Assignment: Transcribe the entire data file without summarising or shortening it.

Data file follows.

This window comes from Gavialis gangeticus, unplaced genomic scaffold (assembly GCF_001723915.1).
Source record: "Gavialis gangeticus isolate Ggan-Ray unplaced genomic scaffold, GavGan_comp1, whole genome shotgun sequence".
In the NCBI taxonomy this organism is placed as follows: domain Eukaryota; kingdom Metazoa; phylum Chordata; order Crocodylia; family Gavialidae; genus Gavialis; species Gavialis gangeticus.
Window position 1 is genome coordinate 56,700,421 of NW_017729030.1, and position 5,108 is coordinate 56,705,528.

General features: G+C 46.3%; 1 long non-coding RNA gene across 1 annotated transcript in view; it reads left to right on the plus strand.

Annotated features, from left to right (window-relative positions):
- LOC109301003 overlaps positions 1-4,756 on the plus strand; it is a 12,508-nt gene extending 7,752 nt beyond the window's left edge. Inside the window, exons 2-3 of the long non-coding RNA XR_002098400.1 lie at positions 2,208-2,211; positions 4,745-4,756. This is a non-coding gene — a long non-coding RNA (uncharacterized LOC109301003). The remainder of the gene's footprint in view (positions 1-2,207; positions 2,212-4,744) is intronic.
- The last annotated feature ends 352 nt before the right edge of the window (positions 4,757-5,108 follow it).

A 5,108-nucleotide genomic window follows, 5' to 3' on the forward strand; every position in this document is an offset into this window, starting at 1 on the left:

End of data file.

This window comes from Gavialis gangeticus, unplaced genomic scaffold (assembly GCF_001723915.1).
Source record: "Gavialis gangeticus isolate Ggan-Ray unplaced genomic scaffold, GavGan_comp1, whole genome shotgun sequence".
In the NCBI taxonomy this organism is placed as follows: domain Eukaryota; kingdom Metazoa; phylum Chordata; order Crocodylia; family Gavialidae; genus Gavialis; species Gavialis gangeticus.
Window position 1 is genome coordinate 56,700,421 of NW_017729030.1, and position 5,108 is coordinate 56,705,528.

General features: G+C 46.3%; 1 long non-coding RNA gene across 1 annotated transcript in view; it reads left to right on the plus strand.

Annotated features, from left to right (window-relative positions):
- LOC109301003 overlaps positions 1-4,756 on the plus strand; it is a 12,508-nt gene extending 7,752 nt beyond the window's left edge. Inside the window, exons 2-3 of the long non-coding RNA XR_002098400.1 lie at positions 2,208-2,211; positions 4,745-4,756. This is a non-coding gene — a long non-coding RNA (uncharacterized LOC109301003). The remainder of the gene's footprint in view (positions 1-2,207; positions 2,212-4,744) is intronic.
- The last annotated feature ends 352 nt before the right edge of the window (positions 4,757-5,108 follow it).

A 5,108-nucleotide genomic window follows, 5' to 3' on the forward strand; every position in this document is an offset into this window, starting at 1 on the left: